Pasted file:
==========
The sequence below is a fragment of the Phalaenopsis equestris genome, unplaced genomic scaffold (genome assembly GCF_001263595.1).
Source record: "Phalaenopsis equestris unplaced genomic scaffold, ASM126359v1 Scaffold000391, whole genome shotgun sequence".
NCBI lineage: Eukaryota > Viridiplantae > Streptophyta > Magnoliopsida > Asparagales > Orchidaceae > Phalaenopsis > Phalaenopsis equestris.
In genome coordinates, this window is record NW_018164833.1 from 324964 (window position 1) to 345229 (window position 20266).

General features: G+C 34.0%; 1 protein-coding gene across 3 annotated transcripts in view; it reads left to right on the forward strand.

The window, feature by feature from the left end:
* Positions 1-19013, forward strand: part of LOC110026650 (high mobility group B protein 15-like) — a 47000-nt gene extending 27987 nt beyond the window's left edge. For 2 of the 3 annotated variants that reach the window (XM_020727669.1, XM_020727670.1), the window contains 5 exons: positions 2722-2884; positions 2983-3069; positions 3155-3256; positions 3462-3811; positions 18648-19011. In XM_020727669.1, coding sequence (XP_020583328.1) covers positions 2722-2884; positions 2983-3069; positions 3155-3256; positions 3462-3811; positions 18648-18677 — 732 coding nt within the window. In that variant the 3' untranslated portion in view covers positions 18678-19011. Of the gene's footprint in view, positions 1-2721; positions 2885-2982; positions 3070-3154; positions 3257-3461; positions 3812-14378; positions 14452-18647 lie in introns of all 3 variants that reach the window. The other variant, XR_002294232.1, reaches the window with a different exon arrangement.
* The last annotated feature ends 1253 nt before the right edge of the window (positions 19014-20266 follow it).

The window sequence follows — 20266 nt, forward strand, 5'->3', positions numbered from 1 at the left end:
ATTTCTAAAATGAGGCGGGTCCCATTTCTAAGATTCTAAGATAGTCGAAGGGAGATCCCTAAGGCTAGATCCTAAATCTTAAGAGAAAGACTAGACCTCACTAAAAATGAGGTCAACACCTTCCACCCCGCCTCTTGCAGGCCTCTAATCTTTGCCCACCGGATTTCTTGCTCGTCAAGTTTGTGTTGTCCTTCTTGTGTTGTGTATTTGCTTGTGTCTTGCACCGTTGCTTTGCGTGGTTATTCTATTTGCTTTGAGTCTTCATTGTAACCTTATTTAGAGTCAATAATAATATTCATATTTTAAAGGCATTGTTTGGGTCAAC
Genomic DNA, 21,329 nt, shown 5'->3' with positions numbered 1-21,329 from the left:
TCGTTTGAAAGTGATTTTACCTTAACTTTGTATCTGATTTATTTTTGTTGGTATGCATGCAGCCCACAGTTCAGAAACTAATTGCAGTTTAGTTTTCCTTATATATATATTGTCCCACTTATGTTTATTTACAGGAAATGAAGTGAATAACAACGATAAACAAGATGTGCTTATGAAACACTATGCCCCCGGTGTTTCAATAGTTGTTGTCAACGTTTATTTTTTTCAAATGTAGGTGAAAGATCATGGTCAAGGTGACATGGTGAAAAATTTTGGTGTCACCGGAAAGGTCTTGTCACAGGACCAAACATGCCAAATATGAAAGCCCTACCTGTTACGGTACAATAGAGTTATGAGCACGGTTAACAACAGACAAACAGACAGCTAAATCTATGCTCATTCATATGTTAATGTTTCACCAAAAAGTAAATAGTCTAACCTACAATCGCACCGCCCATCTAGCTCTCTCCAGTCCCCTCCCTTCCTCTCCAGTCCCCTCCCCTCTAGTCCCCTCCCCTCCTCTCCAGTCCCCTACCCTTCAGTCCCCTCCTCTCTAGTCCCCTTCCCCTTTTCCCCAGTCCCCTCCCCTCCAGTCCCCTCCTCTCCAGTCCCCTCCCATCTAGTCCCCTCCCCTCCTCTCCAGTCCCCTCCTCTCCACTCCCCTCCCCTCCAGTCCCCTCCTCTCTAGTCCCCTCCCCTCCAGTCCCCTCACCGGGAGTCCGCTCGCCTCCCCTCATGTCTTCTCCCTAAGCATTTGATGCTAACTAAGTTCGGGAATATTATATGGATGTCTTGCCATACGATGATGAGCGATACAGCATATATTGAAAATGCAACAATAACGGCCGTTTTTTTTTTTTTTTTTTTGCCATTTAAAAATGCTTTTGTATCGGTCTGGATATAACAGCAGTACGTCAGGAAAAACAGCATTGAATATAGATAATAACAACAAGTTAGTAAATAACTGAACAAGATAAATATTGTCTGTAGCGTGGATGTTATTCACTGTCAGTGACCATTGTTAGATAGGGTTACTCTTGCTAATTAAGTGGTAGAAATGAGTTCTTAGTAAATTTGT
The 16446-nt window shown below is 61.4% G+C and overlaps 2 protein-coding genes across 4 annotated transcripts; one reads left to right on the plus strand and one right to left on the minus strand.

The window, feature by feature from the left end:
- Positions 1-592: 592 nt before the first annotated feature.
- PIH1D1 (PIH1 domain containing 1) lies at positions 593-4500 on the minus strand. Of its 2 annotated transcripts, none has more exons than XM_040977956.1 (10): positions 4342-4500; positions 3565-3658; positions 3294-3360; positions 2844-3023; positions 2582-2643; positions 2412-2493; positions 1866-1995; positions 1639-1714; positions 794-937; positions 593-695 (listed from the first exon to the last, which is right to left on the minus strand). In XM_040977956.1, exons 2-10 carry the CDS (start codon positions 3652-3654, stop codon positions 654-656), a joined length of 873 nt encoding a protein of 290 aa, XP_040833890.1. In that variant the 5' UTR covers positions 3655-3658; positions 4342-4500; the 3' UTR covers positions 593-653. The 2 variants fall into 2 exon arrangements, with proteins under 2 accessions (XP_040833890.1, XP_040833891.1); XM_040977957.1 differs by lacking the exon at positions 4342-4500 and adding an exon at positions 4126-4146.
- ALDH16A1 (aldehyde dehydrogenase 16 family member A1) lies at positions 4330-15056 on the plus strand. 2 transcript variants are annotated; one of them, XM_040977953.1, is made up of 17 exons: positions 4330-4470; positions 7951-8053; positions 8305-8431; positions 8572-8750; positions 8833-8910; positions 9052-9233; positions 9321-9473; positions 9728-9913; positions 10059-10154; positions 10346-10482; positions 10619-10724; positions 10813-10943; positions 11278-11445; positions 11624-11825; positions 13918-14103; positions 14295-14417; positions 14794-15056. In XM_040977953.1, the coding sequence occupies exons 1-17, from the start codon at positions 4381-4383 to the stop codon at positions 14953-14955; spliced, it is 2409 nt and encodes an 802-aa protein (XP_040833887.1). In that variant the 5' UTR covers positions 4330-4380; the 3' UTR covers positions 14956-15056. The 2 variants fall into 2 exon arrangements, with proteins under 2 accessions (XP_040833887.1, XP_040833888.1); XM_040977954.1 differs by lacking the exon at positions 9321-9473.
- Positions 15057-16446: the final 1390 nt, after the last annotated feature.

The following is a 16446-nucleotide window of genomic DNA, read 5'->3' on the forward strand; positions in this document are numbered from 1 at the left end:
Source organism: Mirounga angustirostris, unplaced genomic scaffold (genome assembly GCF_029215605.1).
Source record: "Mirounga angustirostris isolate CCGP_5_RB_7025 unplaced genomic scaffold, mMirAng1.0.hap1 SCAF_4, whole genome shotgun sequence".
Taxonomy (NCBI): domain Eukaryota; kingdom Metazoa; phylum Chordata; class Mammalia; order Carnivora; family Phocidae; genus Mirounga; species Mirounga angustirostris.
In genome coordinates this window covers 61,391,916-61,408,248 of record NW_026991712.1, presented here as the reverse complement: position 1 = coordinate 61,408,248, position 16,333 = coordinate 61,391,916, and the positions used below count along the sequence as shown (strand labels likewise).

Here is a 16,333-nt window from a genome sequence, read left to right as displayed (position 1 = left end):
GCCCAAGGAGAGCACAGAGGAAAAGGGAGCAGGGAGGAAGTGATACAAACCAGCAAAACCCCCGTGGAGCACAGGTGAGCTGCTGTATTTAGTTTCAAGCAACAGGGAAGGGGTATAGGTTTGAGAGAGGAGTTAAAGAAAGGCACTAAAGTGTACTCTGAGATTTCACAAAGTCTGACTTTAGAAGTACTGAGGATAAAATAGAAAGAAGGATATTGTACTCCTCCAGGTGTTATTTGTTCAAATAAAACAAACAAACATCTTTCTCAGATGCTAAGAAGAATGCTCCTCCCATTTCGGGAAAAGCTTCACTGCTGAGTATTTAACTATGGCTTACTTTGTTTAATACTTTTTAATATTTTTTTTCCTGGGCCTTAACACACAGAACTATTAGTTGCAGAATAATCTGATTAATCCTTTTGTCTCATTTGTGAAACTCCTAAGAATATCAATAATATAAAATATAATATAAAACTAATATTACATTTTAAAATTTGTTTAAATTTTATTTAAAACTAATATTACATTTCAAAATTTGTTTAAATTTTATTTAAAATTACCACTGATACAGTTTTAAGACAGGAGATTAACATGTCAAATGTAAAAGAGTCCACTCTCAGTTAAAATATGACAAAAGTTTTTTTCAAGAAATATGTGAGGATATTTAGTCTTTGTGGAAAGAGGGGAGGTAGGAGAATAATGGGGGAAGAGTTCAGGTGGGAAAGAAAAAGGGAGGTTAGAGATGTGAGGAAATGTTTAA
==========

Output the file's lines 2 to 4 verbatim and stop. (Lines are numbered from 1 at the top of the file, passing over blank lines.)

Source record: "Phalaenopsis equestris unplaced genomic scaffold, ASM126359v1 Scaffold000391, whole genome shotgun sequence".
NCBI lineage: Eukaryota > Viridiplantae > Streptophyta > Magnoliopsida > Asparagales > Orchidaceae > Phalaenopsis > Phalaenopsis equestris.
In genome coordinates, this window is record NW_018164833.1 from 324964 (window position 1) to 345229 (window position 20266).